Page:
Citizens Chairman Jim Malone Letter to Wall Street Journal: Fierce Storm Over Hurricane Insurance in Florida
Feb 28, 2011
The following “Letter to the Editor” was published in The Wall Street Journal on February 28, 2011:
Fierce Storm over Hurricane Insurance in Florida
By James Malone
As chairman of the Citizens Property Insurance Corp. board of governors, I applaud The Wall Street Journal for highlighting the urgency for reforming Florida’s property-insurance market (“Waiting for Hurricane Charlie (Crist),” Review & Outlook, Feb. 23).
A healthy and profitable property insurance market is essential to the future of Florida’s economy and Citizens Property Insurance Corp. wants to be a part of that solution. A healthy insurance market will have to ultimately be the result of private-market capital and private-market policies—not government solutions.
The size and exposure of Citizens is a direct reflection of the health (or lack thereof) of the private market. Citizens was created as the insurer of last resort, and it should once again function as the market of last resort. As chairman, I fully support initiatives aimed at making Citizens noncompetitive with the private market.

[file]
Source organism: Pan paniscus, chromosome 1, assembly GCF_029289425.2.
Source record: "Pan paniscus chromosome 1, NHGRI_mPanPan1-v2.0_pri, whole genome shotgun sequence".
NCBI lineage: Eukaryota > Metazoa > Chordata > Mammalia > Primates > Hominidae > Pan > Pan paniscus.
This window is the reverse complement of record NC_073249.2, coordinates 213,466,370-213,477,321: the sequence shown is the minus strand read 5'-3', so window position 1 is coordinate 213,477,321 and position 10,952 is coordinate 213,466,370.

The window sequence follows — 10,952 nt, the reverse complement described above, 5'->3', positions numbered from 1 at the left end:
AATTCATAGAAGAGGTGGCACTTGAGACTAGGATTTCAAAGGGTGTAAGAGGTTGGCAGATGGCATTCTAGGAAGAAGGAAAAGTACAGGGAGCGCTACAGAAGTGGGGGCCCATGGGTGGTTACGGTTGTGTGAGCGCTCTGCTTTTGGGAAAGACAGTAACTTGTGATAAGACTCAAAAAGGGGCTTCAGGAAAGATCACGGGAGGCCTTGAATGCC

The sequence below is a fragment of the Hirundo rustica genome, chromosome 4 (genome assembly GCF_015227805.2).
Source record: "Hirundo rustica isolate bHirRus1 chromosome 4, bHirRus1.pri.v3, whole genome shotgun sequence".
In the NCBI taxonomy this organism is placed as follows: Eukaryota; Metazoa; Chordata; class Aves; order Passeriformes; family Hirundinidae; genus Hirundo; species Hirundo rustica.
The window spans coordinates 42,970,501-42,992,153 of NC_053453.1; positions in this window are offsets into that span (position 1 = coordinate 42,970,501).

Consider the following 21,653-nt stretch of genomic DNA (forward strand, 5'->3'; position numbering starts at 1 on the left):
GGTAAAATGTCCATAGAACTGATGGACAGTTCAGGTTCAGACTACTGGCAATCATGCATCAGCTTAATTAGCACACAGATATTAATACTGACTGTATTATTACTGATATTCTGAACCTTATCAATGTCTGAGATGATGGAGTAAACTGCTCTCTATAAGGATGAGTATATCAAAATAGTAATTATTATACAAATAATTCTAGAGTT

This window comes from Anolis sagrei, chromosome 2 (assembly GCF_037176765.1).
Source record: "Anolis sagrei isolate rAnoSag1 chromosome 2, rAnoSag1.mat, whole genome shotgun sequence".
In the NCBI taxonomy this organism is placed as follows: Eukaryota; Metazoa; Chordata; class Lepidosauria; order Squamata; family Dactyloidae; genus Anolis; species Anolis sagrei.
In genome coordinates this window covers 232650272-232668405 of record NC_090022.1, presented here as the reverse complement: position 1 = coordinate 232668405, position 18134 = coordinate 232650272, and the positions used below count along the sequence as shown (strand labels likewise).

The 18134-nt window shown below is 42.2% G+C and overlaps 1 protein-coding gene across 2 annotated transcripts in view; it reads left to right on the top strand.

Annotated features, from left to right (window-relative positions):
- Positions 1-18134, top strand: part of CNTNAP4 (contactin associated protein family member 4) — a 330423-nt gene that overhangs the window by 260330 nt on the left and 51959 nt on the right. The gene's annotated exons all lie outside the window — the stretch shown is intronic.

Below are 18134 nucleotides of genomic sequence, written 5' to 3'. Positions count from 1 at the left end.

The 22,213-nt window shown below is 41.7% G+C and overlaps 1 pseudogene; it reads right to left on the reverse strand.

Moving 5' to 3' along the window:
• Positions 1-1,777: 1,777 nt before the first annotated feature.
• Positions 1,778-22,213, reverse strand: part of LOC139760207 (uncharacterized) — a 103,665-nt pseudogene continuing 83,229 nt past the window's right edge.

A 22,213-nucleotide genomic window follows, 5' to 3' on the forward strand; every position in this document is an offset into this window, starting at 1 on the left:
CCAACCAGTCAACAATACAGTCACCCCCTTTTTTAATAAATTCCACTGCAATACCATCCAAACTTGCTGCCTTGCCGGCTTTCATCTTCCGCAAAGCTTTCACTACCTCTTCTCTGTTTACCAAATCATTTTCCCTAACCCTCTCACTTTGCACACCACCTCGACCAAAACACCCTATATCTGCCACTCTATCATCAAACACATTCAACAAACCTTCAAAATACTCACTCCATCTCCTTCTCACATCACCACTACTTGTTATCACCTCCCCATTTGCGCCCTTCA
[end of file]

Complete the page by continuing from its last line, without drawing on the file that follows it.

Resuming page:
The sooner we get back to a healthy private market, the better. None of us knows when the next “big one” will hit Florida. The time to reform the Florida market is now.
Citizens Property Insurance Corp.
Basically any property and casualty insurance you buy in Florida is tapped for add-on premiums, courtesy of Charlie Crist’s fiasco. My legacy USAA homeowners policy, for which I did not purchase wind (hurricane) coverage, includes charges for the Emergency Management Fund, Hurricane Catastrophe Emergency Assessment, Citizens emergency assessment and the Florida Insurance Guarantee Association recoupment.
Even my automobile policy has charges for the Florida hurricane catastrophe emergency assessment, a surcharge on my personal excess auto liability policy and a charge for the Florida Insurance Guarantee Association recoupment.
Louisiana has the same, if not more hurricane exposure. Sans Charlie Crist, I think it is doing fine.
You say “the real insurers of last resort for Florida beachfront property are taxpayers in Waterloo and Denver.” Using that logic, why am I the insurer for flooding that occurs in the Dakotas, Kansas, Tennessee and Wisconsin? I refer to the National Flood Insurance Program. Since you want reform of the Florida insurance market, let’s apply those same standards to reforming the insurance of those who want to live in flood zones in our heartland.